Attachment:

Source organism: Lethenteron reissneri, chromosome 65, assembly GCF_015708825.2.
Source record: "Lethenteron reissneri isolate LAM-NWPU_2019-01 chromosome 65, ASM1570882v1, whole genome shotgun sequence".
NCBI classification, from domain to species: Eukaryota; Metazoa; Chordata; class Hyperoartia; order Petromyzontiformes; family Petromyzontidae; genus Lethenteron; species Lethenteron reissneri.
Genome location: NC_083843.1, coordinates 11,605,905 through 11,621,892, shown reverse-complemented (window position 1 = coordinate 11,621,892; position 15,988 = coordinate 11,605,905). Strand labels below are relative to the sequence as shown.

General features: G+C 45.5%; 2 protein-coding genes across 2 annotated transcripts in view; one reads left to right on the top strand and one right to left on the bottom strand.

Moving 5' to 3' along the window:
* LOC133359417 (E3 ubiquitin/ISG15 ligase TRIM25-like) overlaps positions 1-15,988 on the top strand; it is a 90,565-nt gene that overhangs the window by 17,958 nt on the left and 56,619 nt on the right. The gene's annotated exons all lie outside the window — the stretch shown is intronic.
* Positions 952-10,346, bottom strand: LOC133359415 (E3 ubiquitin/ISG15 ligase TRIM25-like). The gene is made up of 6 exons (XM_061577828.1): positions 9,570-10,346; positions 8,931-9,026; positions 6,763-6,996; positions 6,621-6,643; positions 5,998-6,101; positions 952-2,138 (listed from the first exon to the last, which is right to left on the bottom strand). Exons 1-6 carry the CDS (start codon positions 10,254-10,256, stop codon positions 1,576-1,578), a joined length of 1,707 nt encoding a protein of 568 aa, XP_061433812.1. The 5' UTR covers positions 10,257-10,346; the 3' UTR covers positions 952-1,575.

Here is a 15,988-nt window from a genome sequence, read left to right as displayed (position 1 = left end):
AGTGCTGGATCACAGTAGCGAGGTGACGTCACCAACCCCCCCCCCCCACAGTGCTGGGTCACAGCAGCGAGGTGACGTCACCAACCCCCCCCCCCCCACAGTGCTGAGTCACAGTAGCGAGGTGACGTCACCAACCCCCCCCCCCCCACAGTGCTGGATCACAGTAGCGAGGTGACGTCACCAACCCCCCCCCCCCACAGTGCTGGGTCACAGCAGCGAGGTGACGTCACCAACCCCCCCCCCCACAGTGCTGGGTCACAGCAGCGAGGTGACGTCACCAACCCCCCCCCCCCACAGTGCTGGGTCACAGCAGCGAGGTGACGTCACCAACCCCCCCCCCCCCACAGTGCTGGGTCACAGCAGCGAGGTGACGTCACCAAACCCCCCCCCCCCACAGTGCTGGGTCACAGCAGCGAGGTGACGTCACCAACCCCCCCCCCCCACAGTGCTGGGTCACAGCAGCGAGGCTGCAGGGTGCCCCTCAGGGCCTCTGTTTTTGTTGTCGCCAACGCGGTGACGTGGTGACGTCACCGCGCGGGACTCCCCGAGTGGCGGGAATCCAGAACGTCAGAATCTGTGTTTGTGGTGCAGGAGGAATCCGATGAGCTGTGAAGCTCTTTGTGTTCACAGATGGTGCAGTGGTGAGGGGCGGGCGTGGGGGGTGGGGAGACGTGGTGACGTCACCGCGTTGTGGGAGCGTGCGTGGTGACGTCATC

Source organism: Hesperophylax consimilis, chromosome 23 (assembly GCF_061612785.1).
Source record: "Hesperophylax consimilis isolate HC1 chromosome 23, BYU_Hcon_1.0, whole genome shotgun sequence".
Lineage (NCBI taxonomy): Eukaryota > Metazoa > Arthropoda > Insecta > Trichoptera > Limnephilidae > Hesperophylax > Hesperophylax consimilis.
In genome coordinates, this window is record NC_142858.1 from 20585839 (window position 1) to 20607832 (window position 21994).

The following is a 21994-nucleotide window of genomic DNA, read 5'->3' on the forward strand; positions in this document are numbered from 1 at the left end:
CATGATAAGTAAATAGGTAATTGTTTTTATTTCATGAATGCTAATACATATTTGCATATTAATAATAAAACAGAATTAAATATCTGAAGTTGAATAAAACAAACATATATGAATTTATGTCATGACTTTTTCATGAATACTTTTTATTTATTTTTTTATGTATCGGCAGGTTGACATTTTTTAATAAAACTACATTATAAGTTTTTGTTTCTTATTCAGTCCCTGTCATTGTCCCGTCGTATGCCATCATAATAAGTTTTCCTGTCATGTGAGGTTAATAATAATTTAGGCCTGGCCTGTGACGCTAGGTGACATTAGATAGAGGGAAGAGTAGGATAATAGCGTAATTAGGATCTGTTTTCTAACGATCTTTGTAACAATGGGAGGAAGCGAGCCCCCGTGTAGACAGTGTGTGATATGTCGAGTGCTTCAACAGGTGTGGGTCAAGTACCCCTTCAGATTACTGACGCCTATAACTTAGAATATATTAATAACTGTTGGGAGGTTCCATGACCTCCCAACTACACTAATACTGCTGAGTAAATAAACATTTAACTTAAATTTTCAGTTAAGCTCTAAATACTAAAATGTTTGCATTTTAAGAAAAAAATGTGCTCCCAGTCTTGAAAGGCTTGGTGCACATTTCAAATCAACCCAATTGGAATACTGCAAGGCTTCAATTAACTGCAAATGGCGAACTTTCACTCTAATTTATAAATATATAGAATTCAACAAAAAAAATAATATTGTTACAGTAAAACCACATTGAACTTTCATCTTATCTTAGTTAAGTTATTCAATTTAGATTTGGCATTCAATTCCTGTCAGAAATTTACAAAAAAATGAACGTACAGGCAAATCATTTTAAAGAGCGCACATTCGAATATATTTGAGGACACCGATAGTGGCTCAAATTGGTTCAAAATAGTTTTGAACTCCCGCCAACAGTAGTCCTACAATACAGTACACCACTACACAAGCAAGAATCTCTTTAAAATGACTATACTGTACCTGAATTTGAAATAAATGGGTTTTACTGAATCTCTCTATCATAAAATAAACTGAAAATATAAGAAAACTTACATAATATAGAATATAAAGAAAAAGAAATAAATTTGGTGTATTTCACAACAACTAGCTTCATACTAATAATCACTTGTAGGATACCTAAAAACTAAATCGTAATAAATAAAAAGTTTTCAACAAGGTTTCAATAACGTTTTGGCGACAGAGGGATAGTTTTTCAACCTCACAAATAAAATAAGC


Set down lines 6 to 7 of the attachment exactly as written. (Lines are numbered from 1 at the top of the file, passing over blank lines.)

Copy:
Moving 5' to 3' along the window:
* LOC133359417 (E3 ubiquitin/ISG15 ligase TRIM25-like) overlaps positions 1-15,988 on the top strand; it is a 90,565-nt gene that overhangs the window by 17,958 nt on the left and 56,619 nt on the right. The gene's annotated exons all lie outside the window — the stretch shown is intronic.